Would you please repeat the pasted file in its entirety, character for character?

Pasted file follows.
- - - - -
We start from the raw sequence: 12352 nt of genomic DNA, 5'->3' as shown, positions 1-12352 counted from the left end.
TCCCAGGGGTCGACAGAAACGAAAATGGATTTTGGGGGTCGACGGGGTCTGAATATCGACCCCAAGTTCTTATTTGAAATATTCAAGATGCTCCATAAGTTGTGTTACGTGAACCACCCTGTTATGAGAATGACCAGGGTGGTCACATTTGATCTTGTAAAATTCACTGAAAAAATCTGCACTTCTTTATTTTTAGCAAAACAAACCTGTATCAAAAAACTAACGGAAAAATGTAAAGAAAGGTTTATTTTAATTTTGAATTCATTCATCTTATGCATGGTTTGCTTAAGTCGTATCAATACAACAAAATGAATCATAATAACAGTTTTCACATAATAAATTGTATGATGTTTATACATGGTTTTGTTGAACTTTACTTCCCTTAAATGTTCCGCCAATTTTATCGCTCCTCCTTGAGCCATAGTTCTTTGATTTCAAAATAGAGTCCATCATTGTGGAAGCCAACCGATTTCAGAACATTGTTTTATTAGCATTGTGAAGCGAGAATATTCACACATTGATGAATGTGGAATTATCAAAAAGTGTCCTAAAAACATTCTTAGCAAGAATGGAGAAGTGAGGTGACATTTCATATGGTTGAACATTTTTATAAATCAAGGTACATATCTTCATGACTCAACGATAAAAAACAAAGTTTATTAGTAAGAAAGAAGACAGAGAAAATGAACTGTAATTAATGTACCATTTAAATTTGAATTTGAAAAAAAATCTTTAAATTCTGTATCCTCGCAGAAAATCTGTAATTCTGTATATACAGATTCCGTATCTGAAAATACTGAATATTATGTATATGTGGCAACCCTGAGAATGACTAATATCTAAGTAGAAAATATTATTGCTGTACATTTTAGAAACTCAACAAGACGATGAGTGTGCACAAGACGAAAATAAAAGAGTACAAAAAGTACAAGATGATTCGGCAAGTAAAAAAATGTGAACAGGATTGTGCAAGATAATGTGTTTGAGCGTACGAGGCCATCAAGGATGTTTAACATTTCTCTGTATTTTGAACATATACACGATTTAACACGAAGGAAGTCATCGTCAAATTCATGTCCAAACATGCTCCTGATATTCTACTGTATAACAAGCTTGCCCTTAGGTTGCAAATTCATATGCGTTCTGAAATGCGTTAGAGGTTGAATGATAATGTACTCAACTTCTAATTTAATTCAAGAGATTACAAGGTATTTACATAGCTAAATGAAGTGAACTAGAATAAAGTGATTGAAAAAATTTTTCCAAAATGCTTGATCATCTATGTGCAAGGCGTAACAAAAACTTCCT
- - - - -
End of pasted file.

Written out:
We start from the raw sequence: 12352 nt of genomic DNA, 5'->3' as shown, positions 1-12352 counted from the left end.
TCCCAGGGGTCGACAGAAACGAAAATGGATTTTGGGGGTCGACGGGGTCTGAATATCGACCCCAAGTTCTTATTTGAAATATTCAAGATGCTCCATAAGTTGTGTTACGTGAACCACCCTGTTATGAGAATGACCAGGGTGGTCACATTTGATCTTGTAAAATTCACTGAAAAAATCTGCACTTCTTTATTTTTAGCAAAACAAACCTGTATCAAAAAACTAACGGAAAAATGTAAAGAAAGGTTTATTTTAATTTTGAATTCATTCATCTTATGCATGGTTTGCTTAAGTCGTATCAATACAACAAAATGAATCATAATAACAGTTTTCACATAATAAATTGTATGATGTTTATACATGGTTTTGTTGAACTTTACTTCCCTTAAATGTTCCGCCAATTTTATCGCTCCTCCTTGAGCCATAGTTCTTTGATTTCAAAATAGAGTCCATCATTGTGGAAGCCAACCGATTTCAGAACATTGTTTTATTAGCATTGTGAAGCGAGAATATTCACACATTGATGAATGTGGAATTATCAAAAAGTGTCCTAAAAACATTCTTAGCAAGAATGGAGAAGTGAGGTGACATTTCATATGGTTGAACATTTTTATAAATCAAGGTACATATCTTCATGACTCAACGATAAAAAACAAAGTTTATTAGTAAGAAAGAAGACAGAGAAAATGAACTGTAATTAATGTACCATTTAAATTTGAATTTGAAAAAAAATCTTTAAATTCTGTATCCTCGCAGAAAATCTGTAATTCTGTATATACAGATTCCGTATCTGAAAATACTGAATATTATGTATATGTGGCAACCCTGAGAATGACTAATATCTAAGTAGAAAATATTATTGCTGTACATTTTAGAAACTCAACAAGACGATGAGTGTGCACAAGACGAAAATAAAAGAGTACAAAAAGTACAAGATGATTCGGCAAGTAAAAAAATGTGAACAGGATTGTGCAAGATAATGTGTTTGAGCGTACGAGGCCATCAAGGATGTTTAACATTTCTCTGTATTTTGAACATATACACGATTTAACACGAAGGAAGTCATCGTCAAATTCATGTCCAAACATGCTCCTGATATTCTACTGTATAACAAGCTTGCCCTTAGGTTGCAAATTCATATGCGTTCTGAAATGCGTTAGAGGTTGAATGATAATGTACTCAACTTCTAATTTAATTCAAGAGATTACAAGGTATTTACATAGCTAAATGAAGTGAACTAGAATAAAGTGATTGAAAAAATTTTTCCAAAATGCTTGATCATCTATGTGCAAGGCGTAACAAAAACTTCCT